The “split in the camp” angle has been mooted in the UK press for a while – though I don’t always read the papers – but the unity showed by the team after The Captain’s goal would suggest that there is nothing wrong with the team spirit. I know I’m always the optimist, but there are signs we are pulling together…but we are still lacking in confidence. I’m hoping that Ramires continues his improvement and we look a much better team with Frank back in the midfield.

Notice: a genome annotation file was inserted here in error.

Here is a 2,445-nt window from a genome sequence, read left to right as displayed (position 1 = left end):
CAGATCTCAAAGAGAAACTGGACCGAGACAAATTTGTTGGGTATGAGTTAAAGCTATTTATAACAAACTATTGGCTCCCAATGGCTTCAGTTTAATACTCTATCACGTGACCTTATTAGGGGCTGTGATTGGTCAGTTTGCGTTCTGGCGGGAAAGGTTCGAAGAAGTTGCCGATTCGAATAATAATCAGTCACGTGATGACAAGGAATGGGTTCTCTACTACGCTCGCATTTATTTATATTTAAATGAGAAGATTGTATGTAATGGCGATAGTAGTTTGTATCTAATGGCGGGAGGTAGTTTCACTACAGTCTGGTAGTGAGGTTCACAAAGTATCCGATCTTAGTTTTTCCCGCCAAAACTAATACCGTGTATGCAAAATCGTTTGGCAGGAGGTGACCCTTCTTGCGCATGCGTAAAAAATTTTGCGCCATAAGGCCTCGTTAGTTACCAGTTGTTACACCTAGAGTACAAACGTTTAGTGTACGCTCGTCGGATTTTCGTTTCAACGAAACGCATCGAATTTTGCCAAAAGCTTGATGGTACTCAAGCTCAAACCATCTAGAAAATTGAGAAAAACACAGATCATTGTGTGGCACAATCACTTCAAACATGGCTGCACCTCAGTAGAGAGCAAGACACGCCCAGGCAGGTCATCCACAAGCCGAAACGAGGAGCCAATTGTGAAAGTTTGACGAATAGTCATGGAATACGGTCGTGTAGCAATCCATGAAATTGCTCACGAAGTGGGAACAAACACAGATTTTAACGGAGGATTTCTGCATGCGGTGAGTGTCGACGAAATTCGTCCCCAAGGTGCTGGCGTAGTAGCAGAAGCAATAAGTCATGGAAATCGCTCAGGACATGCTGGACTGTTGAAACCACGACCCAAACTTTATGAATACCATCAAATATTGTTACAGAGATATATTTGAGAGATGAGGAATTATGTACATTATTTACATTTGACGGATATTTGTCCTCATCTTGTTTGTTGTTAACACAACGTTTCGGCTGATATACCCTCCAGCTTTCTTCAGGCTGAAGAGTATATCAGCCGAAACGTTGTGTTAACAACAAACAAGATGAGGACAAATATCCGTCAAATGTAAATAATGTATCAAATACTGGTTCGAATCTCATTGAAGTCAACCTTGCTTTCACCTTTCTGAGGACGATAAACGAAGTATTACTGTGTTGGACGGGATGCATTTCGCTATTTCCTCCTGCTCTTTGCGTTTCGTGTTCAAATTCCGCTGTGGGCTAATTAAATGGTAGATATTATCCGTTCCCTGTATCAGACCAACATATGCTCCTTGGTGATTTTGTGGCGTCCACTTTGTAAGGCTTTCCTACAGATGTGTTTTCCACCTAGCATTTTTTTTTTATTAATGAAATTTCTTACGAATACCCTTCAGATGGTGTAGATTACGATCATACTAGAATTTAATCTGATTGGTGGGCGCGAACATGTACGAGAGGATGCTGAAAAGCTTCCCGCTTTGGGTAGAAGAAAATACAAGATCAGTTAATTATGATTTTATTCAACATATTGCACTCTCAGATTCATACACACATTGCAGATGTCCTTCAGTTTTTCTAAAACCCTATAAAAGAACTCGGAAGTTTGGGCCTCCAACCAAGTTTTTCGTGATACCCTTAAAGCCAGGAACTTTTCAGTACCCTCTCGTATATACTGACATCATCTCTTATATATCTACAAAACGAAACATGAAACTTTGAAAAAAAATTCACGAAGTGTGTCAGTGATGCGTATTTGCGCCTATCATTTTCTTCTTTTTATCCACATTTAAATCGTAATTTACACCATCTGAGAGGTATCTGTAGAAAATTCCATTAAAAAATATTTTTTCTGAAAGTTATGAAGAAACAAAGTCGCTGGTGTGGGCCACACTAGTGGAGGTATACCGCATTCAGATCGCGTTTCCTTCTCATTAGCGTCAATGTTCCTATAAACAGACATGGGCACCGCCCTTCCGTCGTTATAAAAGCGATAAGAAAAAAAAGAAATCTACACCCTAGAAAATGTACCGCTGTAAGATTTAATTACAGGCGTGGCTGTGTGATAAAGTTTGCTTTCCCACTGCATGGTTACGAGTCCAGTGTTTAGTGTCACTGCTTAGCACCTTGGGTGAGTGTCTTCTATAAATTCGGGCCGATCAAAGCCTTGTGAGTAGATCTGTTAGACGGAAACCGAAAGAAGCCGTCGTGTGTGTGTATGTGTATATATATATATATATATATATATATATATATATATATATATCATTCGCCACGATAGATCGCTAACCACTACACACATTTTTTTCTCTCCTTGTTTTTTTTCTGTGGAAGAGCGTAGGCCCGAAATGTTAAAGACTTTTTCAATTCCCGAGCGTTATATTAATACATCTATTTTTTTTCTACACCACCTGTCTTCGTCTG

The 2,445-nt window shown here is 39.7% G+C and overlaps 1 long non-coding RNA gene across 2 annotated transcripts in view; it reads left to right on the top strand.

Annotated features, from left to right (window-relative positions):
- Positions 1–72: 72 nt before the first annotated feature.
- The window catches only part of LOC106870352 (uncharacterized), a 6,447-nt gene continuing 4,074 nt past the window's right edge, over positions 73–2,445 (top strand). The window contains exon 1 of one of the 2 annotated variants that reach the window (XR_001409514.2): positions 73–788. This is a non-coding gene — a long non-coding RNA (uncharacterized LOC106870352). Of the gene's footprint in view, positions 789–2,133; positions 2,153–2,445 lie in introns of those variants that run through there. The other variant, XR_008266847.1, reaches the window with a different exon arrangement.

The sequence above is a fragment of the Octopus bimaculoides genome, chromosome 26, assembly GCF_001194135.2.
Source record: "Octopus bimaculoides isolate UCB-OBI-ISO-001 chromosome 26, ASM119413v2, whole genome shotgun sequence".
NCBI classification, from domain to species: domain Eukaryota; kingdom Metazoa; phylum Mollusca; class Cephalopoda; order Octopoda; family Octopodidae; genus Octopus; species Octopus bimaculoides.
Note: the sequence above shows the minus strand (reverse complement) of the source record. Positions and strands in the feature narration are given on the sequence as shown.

We then joined up with the rest of the boys for a post-game pint in the Lillie Langtry. I was expecting a heated post-mortem, like after our loss at home to Manchester City in February, but the moment had passed. Instead, we shared some laughs and we planned some arrangements for Wolves away on Wednesday and for Ipswich next Sunday. I’m hopeful that a few of the other teams at the top can take some points of each other, that some will go on a rough run of form and that we can slowly rise again.

Damn that optimism.